We investigated hand function in mildly involved multiple sclerosis (MS) patients (N = 16; Expanded Disability Status Scale 1–5, 9-hole peg test 14–32 s) during static and dynamic manipulation tasks using an instrumented device. When compared with healthy controls (N = 16), the patients revealed impaired task performance regarding their ability to exert prescribed patterns of load force (L; force acting tangentially at the digits-object surface). Regarding the coordination of grip force (G; normal component) and L, the data only revealed an elevated G/L ratio, although both the G and L coupling (maximum correlation coefficients and the time lags between them) and the G modulation (gain and offset of G with respect to L) remained comparable in the two groups. Finally, most of the data suggested no MS-specific effects of switching from uni- to bimanual tasks, from available visual feedback to deprived feedback conditions. We conclude that the deterioration in the ability for precise control of external forces and overgripping could precede the decoupling of G and L and decreased G modulation in early phases of the disease. The results also suggest that the applied methodology could be sensitive enough to detect mild levels of impairment of hand function in MS and, possibly, other neurological diseases.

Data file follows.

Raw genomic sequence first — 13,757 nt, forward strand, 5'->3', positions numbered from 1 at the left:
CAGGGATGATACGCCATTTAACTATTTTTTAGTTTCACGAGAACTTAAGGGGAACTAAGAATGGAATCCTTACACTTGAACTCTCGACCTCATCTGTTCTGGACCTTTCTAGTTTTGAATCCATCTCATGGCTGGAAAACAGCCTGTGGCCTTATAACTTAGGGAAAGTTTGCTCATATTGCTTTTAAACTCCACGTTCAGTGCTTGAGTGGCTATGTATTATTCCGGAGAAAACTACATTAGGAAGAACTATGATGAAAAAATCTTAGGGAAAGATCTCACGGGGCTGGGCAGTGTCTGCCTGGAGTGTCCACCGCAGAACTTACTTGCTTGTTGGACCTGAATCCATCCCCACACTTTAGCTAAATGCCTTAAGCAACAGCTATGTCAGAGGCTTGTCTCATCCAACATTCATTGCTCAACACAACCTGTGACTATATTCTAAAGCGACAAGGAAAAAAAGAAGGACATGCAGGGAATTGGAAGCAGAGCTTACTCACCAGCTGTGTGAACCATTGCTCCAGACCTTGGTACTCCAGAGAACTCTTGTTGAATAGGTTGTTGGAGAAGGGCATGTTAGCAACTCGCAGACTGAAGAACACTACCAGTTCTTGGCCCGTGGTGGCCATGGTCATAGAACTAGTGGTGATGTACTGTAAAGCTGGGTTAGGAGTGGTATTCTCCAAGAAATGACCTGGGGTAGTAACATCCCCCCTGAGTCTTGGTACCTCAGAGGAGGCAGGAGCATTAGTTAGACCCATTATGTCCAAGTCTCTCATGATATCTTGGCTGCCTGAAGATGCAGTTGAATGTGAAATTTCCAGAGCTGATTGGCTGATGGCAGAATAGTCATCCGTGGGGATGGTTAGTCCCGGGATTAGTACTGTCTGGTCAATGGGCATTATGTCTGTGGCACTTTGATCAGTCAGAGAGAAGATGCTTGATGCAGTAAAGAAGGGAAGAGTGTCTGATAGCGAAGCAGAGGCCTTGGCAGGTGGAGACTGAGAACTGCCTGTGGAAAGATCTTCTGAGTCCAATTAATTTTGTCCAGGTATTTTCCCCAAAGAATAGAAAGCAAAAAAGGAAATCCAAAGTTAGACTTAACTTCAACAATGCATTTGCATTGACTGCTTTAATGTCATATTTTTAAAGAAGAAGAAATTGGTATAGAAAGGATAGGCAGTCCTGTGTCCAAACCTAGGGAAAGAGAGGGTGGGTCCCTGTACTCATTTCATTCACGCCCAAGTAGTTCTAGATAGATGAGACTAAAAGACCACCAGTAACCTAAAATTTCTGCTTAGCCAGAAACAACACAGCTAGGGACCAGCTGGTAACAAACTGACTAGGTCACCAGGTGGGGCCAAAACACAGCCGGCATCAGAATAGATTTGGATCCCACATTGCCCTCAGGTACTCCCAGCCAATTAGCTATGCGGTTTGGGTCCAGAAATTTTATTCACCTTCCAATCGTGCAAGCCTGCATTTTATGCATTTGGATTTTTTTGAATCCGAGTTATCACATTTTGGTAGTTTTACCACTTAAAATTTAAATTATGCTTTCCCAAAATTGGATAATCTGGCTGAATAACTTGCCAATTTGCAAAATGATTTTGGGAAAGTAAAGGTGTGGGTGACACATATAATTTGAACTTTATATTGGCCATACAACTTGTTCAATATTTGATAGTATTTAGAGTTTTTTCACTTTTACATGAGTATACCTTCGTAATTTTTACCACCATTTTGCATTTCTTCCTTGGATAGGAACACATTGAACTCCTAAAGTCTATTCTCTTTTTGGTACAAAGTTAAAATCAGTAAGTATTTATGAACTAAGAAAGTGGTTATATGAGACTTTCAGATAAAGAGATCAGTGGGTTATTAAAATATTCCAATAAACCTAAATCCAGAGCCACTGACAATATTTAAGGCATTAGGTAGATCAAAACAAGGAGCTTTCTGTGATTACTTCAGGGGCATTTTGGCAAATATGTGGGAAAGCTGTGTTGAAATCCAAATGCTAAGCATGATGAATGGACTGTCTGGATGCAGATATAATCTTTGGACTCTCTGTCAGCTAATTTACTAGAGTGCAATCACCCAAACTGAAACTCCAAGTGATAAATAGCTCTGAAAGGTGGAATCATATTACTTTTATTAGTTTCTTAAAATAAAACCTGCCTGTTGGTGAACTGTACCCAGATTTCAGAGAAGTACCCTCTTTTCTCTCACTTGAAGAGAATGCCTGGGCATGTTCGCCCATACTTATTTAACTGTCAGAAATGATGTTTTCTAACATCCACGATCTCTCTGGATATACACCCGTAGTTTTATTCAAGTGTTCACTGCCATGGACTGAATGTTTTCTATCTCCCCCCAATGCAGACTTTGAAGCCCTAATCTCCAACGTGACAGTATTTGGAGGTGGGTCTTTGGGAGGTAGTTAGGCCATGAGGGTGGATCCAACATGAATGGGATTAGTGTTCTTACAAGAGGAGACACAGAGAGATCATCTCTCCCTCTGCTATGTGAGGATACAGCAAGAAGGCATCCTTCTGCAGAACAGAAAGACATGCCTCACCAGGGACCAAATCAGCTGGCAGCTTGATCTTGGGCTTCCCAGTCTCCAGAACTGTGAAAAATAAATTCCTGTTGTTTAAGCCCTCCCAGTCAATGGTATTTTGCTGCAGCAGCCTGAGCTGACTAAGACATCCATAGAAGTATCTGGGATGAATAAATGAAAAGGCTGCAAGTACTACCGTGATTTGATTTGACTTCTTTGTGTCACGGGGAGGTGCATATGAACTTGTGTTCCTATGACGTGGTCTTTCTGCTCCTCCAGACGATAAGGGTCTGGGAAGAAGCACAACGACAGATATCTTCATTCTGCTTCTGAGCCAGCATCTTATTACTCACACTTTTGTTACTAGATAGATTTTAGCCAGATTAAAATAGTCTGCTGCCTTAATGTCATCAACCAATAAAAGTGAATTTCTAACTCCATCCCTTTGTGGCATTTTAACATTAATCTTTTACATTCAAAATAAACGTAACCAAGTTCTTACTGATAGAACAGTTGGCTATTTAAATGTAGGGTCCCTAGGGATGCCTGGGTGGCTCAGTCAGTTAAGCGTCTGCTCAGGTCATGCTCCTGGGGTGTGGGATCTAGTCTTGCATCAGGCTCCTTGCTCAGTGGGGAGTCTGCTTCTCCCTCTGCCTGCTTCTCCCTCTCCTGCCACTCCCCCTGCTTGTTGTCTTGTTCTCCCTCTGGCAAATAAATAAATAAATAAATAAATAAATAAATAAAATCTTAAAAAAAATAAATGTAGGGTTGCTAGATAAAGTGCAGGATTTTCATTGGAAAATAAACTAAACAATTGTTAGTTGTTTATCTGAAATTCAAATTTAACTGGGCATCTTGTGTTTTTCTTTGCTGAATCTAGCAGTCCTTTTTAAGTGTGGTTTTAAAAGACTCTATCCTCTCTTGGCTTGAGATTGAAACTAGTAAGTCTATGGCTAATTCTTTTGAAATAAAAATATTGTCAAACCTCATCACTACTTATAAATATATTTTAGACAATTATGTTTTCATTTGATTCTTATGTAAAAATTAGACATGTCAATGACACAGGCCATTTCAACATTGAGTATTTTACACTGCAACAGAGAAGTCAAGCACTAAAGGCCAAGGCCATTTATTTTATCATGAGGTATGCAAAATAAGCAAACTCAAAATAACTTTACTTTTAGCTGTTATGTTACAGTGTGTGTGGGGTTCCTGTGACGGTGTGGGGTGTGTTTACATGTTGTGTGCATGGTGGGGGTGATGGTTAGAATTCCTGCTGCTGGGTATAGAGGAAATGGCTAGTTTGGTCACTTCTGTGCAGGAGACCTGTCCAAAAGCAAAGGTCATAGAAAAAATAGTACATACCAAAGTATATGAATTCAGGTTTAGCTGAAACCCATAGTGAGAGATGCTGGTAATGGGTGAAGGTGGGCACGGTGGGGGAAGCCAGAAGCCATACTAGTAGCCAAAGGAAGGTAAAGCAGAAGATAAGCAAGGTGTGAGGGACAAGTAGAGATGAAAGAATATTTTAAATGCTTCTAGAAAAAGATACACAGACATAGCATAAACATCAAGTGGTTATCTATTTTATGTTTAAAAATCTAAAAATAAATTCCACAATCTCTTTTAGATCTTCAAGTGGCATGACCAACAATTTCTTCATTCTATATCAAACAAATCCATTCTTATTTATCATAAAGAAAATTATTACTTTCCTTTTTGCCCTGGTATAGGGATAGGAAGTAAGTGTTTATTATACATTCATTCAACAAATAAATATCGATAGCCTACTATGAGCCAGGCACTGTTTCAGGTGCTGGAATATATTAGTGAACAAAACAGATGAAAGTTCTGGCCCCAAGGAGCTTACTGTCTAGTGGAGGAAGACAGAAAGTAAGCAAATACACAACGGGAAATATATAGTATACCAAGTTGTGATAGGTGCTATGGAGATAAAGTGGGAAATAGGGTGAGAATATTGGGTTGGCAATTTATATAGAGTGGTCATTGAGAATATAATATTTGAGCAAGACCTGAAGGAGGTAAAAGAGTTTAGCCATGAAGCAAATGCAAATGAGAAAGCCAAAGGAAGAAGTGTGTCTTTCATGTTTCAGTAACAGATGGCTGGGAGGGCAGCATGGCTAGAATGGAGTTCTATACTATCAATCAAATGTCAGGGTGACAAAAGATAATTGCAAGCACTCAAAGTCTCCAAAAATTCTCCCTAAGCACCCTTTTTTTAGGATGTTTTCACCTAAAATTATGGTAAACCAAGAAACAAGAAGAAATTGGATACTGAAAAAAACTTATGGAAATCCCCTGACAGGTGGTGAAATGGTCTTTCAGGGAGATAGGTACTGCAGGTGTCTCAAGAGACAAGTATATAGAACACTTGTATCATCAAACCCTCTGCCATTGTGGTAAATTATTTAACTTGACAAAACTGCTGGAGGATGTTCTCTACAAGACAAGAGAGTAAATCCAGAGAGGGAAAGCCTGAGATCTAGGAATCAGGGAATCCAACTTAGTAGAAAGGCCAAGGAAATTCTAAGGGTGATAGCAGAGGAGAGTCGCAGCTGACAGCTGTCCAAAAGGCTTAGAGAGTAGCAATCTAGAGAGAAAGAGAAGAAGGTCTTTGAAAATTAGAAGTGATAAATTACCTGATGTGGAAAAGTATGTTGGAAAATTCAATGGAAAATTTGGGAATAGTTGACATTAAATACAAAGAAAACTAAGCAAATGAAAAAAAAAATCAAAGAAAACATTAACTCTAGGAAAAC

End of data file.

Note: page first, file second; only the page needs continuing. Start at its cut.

Daniel Feeney, Igor Jelaska, Mehmet Uygur and Slobodan Jaric